Finitude -

I finished my fourth novel, Finitude, this summer. I bill it as a “lighthearted climate-change adventure story about an insurance salesman at the end of the world.”

Basically, I was tired of the endless money-versus-science-versus-morality debate and wanted to process this topic for myself, to own my reaction to it rather than responding to shrill “news”. And I wanted to do it with a sense of humour – which is drastically lacking in this conversation at present, and opens up a dangerous preciousness. Writing a story was the best way I knew to engage with all the aspects of an issue like this.

The idea really hit home when I read this from economist Bill McKibben on Grist magazine’s website:

Here’s the paradox: if the scientists are right, we’re living through the biggest thing that’s happened since human civilization emerged. One species, ours, has by itself in the course of a couple of generations managed to powerfully raise the temperature of an entire planet, to knock its most basic systems out of kilter. But oddly, though we know about it, we don’t know about it. It hasn’t registered in our gut; it isn’t part of our culture. Where are the books? The poems? The plays? The goddamn operas? Compare it to, say, the horror of AIDS in the last two decades, which has produced a staggering outpouring of art that, in turn, has had real political effect. I mean, when people someday look back on our moment, the single most significant item will doubtless be the sudden spiking temperature. But they’ll have a hell of a time figuring out what it meant to us.

Here’s where it gets unconventional: I typeset, design, print, and bind these books myself – and contend that anyone can do this. It’s an effort, but you can scale up from very basic equipment to a moderate set-up like I have and produce a perfectly saleable result.

I described the production process I’ve been using on the No Media Kings website a while back:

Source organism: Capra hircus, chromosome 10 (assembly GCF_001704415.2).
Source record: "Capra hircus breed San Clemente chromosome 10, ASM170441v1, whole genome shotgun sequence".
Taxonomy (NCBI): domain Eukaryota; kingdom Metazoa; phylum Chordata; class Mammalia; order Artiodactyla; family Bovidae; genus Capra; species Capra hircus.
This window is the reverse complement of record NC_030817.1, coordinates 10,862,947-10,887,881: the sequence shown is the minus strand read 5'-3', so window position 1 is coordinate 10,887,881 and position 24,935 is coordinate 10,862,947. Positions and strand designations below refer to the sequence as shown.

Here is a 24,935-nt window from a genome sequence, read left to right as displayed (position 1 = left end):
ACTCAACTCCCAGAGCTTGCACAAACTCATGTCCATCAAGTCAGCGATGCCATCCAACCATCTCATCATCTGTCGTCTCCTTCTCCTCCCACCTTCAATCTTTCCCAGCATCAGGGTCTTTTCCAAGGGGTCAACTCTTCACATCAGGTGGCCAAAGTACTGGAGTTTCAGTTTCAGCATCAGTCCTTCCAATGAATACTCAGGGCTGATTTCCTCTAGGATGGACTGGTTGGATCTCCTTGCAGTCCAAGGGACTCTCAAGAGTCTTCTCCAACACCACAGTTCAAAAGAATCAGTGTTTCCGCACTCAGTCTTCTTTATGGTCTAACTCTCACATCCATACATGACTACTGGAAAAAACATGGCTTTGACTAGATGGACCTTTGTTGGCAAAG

…but a few weeks ago I switched back to a Mac. I had a bit of a scare when the Mac version of ClickBook, the program I’ve been using to do ‘imposition’ (rearranging the pages so they’ll fold together properly into a book) didn’t work properly: my laser printer would faint after a few pages, over and over again. So I had to re-jig my whole process, and now use a combination of Apple’s Pages and the excellent Mac imposition program Cheap Impostor ( to print the book, then use a guillotine, a heavy-duty stapler, and some glue to create the finished book.

You can see (and buy) the end result from my website, and at some point soon I want to make an updated tutorial about the process. In the meantime, feel free to contact me through the website if you have any questions about doing this for yourself.

Sure, your impact as a micropress publisher is much smaller – I have tens of readers! – but I have readers, not a bunch of manuscripts and rejection letters going back and forth to and from publishing businesses who are focused on money, on celebrity, on contests (art is not a contest), and on reverse-engineering existing bestsellers. Instead of being frustrated by the state of the industry, expecting businesses to behave as something other than what they (quite rightly) are, I’ve given myself permission to be the writer I am. It’s hard work, but I’ve taken my creative licence and headed out for the road, and I can tell you it’s fun out here.

More to the point of this website: Whereas there are lots and lots of generalist programs for the PC, some very good, I’ve been completely wowed by the specialist software available for the Mac. My most recent discovery has been Scrivener, and I’m over the moon about the prospect of having this incredible advantage when working on my next book, and am already enjoying it as an aid to my regular copywriting work.

Many thanks to the creator of this wonderful program, and Godspeed to you, fellow writer!

One of the most absorbing, informative, and utterly captivating post to appear in any of Scriv`s forums!!
Welcome aboard the Good Ship Scrivener, Hamish. :wink:

At the risk of seeming to agree with Vic, I agree with Vic.

Nicely done; your how-to-do-it at nomediakings should be read by everyone at


Thanks for the kind words about Scrivener.

I have to agree with the others - your website and your article at nomediakings are fascinating. I have only glanced through them so far, but they are informative and easy to follow as far as I can see. And your books look beautiful. I once hand-bound a book of short stories (22 short stories by J.D. Salinger that he would not allow to be reprinted anywhere; I was a big fan in my early twenties and lovingly copied them all out, fudged together the typesetting in Word and then bound it for myself). I was pretty pleased with the results and enjoyed the process, so I’m quite keen to have another go at some point, and your website is going to be very helpful in that…